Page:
Where do I start when organising my pantry?
Your pantry is like your bedroom closet. If it's cluttered and chaotic, getting ready each day is a chore. The easiest part of preparing meals should be grabbing the ingredients you need from the cupboard. But it can easily become a frustrating quest if you're peering into disorganised corners, squinting to find things and see if they're past their used-by date.
The good news: coordinating your pantry isn't difficult and it is easy to achieve on a budget. Follow along with us as we break down the main elements of your pantry storage, along with tips about how to stay organised, so you'll always be able to find what you need and you can do away with unwanted rummaging for good.
Make a clean slate
Before you bring your new world of pantry organisation to life, you'll need to remove everything from your current pantry. Empty it out, dispose of anything that's beyond its safe expiry date and give the shelves a good dust and wipe down.
This might even be a good opportunity to give your pantry a fresh coat of paint - maybe even in a lighter colour to help with visibility - or a new varnish. Take a photo - it's fun to do a before and after shot when you're set up with your new arrangement.
Next, measure your pantry and draw it out with accurate dimensions. This step will prove to be a huge help in choosing the right organising solutions to streamline your space. When sourcing containers and storage options, refer to your measurements to make sure they all fit comfortably and sit together as needed.
How you use your pantry on a day-to-day basis should dictate its set-up. It's very frustrating when that item you need is hard to find or out of reach.
When you start configuring your new layout, consider the height of the person responsible for most of the meal preparation, as well as how often certain food items are used. You'll want to place your least-used items toward the back and higher in your pantry, while your most frequently used items should sit towards the front and at eye-level.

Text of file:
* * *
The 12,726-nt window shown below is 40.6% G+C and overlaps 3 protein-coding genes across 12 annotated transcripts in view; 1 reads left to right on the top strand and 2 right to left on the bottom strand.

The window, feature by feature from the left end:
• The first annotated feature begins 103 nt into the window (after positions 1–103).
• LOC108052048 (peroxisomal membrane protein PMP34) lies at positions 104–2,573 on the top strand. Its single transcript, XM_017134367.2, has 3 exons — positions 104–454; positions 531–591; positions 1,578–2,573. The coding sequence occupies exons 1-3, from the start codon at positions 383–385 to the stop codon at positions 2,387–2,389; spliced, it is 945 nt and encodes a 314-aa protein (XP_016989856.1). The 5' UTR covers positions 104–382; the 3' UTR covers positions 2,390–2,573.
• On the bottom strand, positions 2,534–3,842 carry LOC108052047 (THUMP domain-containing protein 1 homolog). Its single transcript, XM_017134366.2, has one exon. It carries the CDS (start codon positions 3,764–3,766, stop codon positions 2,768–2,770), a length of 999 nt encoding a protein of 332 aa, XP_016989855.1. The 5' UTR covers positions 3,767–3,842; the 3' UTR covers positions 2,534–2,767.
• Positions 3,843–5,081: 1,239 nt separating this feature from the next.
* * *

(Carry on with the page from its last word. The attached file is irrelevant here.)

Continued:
Storage containers are your best friend in the pantry. Using them to hold food items helps you get rid of bulky packaging and make the most of the space you have to work with.
Layer your containers, especially if you're short on space. Investing in stackable storage that can hold cereals, pastas, sugars, flours and everything in-between will optimise your storage space. Matching or theming containers will help your pantry look neat and tidy, and you can add a splash of style with colours and patterns that suit your overall kitchen look.
If your pantry will support them, installing containers on the inside of the door is a winner. This underused area is ideal for quick access to smaller, commonly used items like spices.
Perhaps the best trick in the book for keeping your pantry organised is the art of zoning - creating different areas throughout your pantry that serve specific purposes, and separating them using your containers or special dividers.
Popular zones include baking supplies, breakfast items and snacks. Another trick is to organise ingredients for regular meals into containers so you reduce your meal preparation time. If you have hungry youngsters at home, you can create a zone just for them - full of 'parental approved' after-school snacks in an easy-to-reach position.
Using clear storage containers for some food items plays an important role in keeping your pantry working well. Plastic and glass containers allow you to see what's stocked inside and where it is at a glance.
This technique, along with setting up your pantry according to its everyday usage and flow, will help you know which supplies are needed when. This will also save you from accidentally buying something you already had hidden away in plain sight.
If your pantry is well-stacked and well-used by numerous family members, labels can help keep things in order. Use a label maker or adhesive tape to clearly name your pantry zones and the supplies within those zones.
If printed labels aren't your thing, you might like to use a marker to write or draw creatively on the outside of your containers (just make sure you use removable pens - do a test first). A fun idea is to paint a chalkboard on the inside of your pantry doors to create a space for writing your shopping lists or menu ideas for the week. If paint isn't an option, hang a small chalkboard instead.
There's no rule that says pantry storage needs to stay in your pantry. You can use any drawers or cabinets in your kitchen as overflow for your pantry, stacking containers, bins, baskets or jars. Use them liberally to your heart's content.
Replicate the zoning and labelling system you used in your main pantry space... and watch your storage capacity grow!
Once you've put the final touches on your perfect pantry set-up and you're enjoying the results, remember to check-in on a regular basis.
Make sure the arrangement still works for your everyday needs, your zones are still doing the job and the clutter isn't building up. Incorporating pantry checks into your normal kitchen and household routines (just like meal preparation and cleaning) will keep things running smoothly and your pantry shining.